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I have a gene expression quantification file from TCGA that contains the following lines:

ENSG00000242268.2   591.041000514
ENSG00000270112.3   0.0
ENSG00000167578.15  62780.6543066
ENSG00000273842.1   0.0
ENSG00000078237.5   36230.832883
ENSG00000146083.10  189653.152706
ENSG00000225275.4   0.0
ENSG00000158486.12  420.761140072
ENSG00000198242.12  2914738.3675
ENSG00000259883.1   1632.83700531
ENSG00000231981.3   0.0
ENSG00000269475.2   0.0
ENSG00000201788.1   0.0
ENSG00000134108.11  925529.547944
ENSG00000263089.1   2646.63769677
ENSG00000172137.17  23162.6989867
ENSG00000167700.7   291192.25157
  1. What is the .number that are added to the Gene e.g. the .2 in ENSG00000242268.2

  2. Why isn't the quantified value an integer; what does 591.041000514 mean?

In case someone one wants more info about the gene LINC02082.

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  1. The first column contains Ensembl gene identifiers, and the suffix is a version number that can be used to track changes to the gene annotations over time. From the Ensembl Stable IDs documentation:

    Ensembl annotation uses a system of stable IDs that have prefixes based on the species scientific name plus the feature type, followed by a series of digits and a version e.g. ENSG00000139618.1. The version may be omitted.

  2. Following the first link you provided leads to a page with details for the file 2edcaaa7-63b4-40b4-abbe-5d7a84012e60.FPKM-UQ.txt.gz. The first thing that caught my eye about this filename was FPKM, or "fragments per kilobase of exon per million reads", which is a commonly used unit of RNA expression. Since these are not raw read counts, there's no expectation that these values should be integers.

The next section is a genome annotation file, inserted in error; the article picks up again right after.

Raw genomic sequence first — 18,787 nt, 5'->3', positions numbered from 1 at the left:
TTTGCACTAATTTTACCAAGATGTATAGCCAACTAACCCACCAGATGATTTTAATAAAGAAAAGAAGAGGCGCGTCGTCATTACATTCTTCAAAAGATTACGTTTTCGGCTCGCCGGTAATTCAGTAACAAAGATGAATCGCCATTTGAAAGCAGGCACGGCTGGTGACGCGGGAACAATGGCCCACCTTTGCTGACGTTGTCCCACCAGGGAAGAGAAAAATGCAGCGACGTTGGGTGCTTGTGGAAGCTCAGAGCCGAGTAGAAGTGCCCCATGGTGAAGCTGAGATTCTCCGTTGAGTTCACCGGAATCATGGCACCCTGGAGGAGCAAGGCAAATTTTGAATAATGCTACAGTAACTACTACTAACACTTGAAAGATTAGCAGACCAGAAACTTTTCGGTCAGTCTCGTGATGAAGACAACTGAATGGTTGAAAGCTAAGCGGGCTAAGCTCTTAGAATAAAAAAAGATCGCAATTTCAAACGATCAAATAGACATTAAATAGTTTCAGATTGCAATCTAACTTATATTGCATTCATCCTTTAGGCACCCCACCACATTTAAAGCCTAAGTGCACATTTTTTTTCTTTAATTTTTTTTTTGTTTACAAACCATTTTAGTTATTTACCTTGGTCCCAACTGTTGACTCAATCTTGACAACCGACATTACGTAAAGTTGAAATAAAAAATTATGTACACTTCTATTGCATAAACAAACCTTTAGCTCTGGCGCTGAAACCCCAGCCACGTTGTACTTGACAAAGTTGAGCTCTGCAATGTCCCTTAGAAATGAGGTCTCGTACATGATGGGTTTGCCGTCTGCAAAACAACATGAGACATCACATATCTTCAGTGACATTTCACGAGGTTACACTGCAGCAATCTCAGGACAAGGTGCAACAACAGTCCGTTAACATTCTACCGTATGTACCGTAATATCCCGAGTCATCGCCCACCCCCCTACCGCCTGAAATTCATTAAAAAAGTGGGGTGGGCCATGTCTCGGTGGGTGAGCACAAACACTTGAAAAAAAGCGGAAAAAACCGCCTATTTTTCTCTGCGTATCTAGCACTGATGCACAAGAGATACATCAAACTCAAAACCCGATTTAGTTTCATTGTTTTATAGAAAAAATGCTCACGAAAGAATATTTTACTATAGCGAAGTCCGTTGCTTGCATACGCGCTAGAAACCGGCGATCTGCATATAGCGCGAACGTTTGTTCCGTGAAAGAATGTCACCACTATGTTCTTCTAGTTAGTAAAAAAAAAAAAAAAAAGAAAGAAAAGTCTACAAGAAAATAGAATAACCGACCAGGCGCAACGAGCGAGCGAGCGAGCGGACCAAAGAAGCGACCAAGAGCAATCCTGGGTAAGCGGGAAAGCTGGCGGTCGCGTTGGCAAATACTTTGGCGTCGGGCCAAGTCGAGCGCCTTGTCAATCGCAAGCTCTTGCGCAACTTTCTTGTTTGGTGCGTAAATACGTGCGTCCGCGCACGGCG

The best explanation I've seen of FPKM comes from a blog post written by Harold Pimentel of kallisto and sleuth fame. From the blog post:

    The interpretation of FPKM is as follows: if you were to sequence this pool of RNA again, you expect to see FPKM_i fragments for each thousand bases in the feature for every N/10^6 fragments you’ve sequenced. It’s basically just the rate of fragments per base multiplied by a big number (proportional to the number of fragments you sequenced) to make it more convenient.


More generally though, even when FPKM is not the unit of expression abundance used, most quantification methods and associated units of expression will not produce integer estimates.

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    $\begingroup$ Tools such as DESeq2 are able to generate other expression statistics that are similar to, but not the same as, FPKM. I'm not sure if it makes sense to answer this for the specific question (i.e. because of FPKM normalisation), or in the more general case, where I would say that the values are floating point due to various different normalisation procedures (e.g. correction for transcript length, sequencing depth, shot noise, confounding covariates). $\endgroup$ – gringer Jun 8 '17 at 5:46

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